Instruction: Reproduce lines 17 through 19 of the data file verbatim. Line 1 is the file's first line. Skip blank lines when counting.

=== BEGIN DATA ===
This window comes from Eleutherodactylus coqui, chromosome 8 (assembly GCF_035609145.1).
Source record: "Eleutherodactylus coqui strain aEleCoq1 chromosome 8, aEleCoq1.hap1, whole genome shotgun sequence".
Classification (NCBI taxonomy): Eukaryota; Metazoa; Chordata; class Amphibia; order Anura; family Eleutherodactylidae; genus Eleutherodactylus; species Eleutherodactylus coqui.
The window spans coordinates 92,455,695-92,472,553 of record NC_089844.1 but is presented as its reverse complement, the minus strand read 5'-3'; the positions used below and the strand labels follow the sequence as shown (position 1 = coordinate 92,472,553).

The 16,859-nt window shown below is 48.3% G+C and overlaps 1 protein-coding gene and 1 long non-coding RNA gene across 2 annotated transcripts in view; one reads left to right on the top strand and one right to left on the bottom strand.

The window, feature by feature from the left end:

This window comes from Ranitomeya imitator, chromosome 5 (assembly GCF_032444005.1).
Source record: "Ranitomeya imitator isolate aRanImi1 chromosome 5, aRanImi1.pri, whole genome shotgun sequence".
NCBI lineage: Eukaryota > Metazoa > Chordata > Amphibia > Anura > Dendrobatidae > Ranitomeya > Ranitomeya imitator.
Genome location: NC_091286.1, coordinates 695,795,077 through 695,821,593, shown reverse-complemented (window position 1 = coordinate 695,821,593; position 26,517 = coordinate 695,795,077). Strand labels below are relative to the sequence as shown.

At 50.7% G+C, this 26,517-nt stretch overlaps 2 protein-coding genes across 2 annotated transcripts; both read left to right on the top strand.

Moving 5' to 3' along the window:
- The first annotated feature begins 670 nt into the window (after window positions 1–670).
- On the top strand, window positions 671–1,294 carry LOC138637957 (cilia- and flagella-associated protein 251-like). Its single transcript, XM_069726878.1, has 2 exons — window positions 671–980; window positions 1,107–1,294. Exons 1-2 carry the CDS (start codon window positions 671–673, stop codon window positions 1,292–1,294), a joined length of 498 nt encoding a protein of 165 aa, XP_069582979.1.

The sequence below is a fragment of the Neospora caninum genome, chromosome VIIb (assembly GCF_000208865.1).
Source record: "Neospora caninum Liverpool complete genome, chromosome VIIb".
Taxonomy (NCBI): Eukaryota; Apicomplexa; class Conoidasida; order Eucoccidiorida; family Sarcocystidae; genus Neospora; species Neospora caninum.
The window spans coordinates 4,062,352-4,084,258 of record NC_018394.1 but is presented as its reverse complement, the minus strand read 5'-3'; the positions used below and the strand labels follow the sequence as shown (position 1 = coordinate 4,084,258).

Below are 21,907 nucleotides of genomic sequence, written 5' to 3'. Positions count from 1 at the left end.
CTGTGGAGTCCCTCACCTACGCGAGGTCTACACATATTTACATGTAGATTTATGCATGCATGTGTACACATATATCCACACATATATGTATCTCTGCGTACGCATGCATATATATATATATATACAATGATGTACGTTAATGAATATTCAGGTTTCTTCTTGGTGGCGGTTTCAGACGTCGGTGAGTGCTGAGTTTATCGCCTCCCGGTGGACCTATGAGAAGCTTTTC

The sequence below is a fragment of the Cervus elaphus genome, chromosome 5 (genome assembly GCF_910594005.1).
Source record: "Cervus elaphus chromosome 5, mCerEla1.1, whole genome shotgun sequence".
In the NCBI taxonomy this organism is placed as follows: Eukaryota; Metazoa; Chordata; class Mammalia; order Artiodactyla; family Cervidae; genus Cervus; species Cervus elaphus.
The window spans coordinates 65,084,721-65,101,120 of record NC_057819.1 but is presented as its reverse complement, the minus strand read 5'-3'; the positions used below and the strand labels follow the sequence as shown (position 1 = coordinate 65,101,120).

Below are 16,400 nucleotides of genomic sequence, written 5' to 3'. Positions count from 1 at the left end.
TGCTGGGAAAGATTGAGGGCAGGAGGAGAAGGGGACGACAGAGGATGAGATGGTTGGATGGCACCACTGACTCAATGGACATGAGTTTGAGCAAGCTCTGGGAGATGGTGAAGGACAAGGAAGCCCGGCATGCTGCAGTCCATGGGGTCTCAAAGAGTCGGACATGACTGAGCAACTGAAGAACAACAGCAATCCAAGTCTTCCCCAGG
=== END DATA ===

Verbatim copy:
Taxonomy (NCBI): Eukaryota; Apicomplexa; class Conoidasida; order Eucoccidiorida; family Sarcocystidae; genus Neospora; species Neospora caninum.
The window spans coordinates 4,062,352-4,084,258 of record NC_018394.1 but is presented as its reverse complement, the minus strand read 5'-3'; the positions used below and the strand labels follow the sequence as shown (position 1 = coordinate 4,084,258).

Below are 21,907 nucleotides of genomic sequence, written 5' to 3'. Positions count from 1 at the left end.